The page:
Monday, November 22, 2010

Marriage, Religion and the State : A Mormon history (Part 7)

Origin of the Fundamentalist LDS Movement (1910 - present)

The LDS transition from polygamy to monogamy was not without challenges. Plural marriage practices continued, especially in the colonies of Southern Utah even after the Second manifesto. In spite of being a polygamist himself, President Heber J. Grant was determined to stop the practice of polygamy within the LDS church. In 1933, Grant’s counselor J. Rueben Clark prepared a “Final Manifesto”, which denounced the practice of plural marriage and pledged loyalty to President Grant. The majority of the members of the isolated Short Creek branch in Southern Utah refused to sign this pledge and they were excommunicated. This group, and several other traditionalist groups broke away from the LDS church during this time period and went on to form the nucleus of the Mormon Fundamentalist (FLDS) movement 1. Shortly thereafter, in 1935, the Utah legislature passed a law making unlawful cohabitation a felony, rather than a misdemeanor offense and the Mormon polygamists believed the LDS church had a role in this.2 Some branches of the church in Mexico also questioned the move to monogamous marriage and away from the United Order style of collective economy. This expressed itself in the Third Convention movement which occurred in the late 1930s and was eventually reconciled by George A Smith in 19463.

Not all groups were able to reconcile with the LDS authorities. During the 1930s, perhaps the most famous group of Mormon polygamists traveled to a remote area, later called Short Creek, along the Utah, Arizona border.4 By 1942, this group formally organized into the United Effort Plan, similar to historic LDS communities, which formed the communal economy for the group and grew to a population of 36 men, 86 women and 263 children. Arizona’s Governor Howard Pyle declared that the group were in a “state of insurrection”, and a massive raid was conducted on the morning of July 26, 1953 with the goal of putting an end to the polygamous community. Justifying the aggressive action, Governor Pyle started that the community was “entirely dedicated to the warped philosophy that a small handful of greedy and licentious men should have the right and the power to control the destiny of every soul in the community.5” Pyle argued that all the people, including children, in the community were creating wealth for the men who controlled the everything. Governor Plyle claimed that there was not a girl in the community over 15 years of age who was not married (which later proved to be untrue). He also argued that the women were as guilty as the men in perpetuating the system.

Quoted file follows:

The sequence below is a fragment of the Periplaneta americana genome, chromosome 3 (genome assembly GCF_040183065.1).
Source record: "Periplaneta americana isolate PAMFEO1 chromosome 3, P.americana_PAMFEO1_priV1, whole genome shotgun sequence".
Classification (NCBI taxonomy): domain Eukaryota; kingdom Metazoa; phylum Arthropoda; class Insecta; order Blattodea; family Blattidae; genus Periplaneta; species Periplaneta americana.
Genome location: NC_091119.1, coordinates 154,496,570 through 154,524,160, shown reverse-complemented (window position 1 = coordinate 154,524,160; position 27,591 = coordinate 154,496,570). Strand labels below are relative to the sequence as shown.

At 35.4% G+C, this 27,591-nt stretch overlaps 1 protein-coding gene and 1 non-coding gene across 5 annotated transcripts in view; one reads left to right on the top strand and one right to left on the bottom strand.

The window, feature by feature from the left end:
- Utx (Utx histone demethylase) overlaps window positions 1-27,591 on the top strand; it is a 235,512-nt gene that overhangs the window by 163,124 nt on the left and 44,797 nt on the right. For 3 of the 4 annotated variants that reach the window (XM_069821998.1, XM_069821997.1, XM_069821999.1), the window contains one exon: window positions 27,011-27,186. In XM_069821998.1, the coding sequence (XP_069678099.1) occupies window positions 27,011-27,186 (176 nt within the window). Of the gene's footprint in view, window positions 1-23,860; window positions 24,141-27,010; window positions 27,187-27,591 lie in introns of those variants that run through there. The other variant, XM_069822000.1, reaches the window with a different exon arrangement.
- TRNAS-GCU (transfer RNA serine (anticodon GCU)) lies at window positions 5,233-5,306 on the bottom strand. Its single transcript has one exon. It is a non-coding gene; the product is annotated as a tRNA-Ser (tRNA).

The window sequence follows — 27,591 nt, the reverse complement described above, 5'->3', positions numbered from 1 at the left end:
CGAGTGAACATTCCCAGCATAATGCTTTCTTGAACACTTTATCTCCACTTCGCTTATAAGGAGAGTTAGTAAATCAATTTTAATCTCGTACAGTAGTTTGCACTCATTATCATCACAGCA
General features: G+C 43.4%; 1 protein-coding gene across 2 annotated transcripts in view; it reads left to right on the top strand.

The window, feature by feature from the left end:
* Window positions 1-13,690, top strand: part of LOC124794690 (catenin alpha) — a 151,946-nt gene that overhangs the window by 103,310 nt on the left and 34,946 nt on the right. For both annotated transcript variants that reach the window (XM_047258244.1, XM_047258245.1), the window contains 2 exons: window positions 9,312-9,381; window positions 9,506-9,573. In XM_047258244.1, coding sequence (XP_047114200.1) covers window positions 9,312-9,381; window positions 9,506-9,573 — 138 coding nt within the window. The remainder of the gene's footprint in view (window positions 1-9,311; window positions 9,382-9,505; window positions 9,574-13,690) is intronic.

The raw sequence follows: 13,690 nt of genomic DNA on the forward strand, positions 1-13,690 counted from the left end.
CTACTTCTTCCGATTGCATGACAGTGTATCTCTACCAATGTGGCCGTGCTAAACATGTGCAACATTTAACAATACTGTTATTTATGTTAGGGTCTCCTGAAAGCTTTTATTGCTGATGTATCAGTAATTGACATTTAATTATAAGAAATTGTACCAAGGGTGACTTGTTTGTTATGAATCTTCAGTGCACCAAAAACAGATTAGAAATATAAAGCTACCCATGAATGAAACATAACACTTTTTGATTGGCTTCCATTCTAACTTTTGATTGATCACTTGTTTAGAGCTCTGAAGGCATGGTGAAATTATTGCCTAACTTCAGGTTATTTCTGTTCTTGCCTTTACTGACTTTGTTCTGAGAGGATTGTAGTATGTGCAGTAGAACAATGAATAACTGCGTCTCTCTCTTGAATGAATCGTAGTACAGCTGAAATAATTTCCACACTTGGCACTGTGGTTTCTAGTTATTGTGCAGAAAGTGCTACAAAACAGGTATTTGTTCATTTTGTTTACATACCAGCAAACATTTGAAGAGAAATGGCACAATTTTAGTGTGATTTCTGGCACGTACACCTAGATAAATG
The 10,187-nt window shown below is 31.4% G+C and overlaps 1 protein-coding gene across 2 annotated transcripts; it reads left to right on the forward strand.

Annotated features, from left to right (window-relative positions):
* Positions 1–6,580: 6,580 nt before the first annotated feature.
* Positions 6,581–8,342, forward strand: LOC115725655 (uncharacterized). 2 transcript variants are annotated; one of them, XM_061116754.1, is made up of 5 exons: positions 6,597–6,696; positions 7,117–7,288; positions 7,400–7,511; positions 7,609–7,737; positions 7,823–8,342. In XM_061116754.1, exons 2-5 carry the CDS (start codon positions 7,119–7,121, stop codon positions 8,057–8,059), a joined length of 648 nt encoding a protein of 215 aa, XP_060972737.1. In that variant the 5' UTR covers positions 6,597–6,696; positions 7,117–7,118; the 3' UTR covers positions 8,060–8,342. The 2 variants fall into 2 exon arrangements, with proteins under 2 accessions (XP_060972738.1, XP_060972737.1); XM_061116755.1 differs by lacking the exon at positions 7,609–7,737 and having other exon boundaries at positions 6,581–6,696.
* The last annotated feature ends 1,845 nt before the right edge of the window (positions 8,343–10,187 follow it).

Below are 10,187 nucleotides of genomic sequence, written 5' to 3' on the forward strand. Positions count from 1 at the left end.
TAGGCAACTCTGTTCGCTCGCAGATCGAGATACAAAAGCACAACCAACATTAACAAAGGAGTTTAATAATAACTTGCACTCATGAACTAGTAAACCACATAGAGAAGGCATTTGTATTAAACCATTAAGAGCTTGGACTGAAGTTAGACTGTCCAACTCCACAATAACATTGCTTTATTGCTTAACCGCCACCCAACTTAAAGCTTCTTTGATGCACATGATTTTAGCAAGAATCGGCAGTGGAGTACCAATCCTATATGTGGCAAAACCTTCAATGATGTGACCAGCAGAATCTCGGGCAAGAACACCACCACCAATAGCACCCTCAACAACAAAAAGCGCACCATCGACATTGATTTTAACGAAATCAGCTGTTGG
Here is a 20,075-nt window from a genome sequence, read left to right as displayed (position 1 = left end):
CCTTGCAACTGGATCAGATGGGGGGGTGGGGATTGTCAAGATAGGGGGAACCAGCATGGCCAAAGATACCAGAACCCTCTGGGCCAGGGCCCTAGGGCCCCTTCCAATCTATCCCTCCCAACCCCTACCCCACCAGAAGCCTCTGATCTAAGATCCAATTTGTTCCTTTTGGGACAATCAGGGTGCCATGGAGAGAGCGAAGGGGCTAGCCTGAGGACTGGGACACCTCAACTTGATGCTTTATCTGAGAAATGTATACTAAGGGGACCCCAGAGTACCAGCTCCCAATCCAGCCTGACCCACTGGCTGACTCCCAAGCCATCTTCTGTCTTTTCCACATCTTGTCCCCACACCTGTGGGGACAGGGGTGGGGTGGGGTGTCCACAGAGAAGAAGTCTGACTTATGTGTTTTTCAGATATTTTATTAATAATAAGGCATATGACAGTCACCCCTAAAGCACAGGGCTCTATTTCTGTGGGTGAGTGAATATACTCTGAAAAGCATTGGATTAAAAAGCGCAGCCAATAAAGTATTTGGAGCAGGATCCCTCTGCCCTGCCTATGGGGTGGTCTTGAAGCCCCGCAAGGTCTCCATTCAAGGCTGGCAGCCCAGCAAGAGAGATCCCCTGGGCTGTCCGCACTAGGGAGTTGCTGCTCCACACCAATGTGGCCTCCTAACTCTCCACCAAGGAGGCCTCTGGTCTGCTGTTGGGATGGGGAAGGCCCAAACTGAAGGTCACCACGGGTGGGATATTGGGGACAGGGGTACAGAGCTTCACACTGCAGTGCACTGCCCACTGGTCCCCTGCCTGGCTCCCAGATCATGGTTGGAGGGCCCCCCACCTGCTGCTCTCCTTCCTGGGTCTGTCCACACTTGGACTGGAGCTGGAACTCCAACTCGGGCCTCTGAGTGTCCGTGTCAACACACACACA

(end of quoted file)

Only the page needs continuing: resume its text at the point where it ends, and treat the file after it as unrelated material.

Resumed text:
The LDS owned Deseret News responded with on editorial on July 27 which opened with “Law-abiding citizens of Utah and Arizona owe a debt of gratitude to Arizona’s Governor and to his police officers who, on Sunday, raided the polygamous settlement at Short Creek and rounded up its leaders for trial. 6” The Short Creek community was characterized as an “embarrassment to our people and a smudge on the reputations of our two great states.” The editorial emphasized that the United Effort Plan at Short Creek was in no way connected to the Church of Jesus Christ of Latter-Day Saints. The First Presidency had already issued a statement indicating that all individuals who were involved with the polygamous group had “apostatized or have been excommunicated from the church”. It was further explained that “They are in no way connected with the Church and are living in open defiance of its doctrines and the laws of the land. As one of its fundamental tenets, the Church teaches that its members believe in obeying, honoring and sustaining the law.” The editorial ended with the hope that “the unfortunate activities at Short Creek will be cleaned up once and for all”.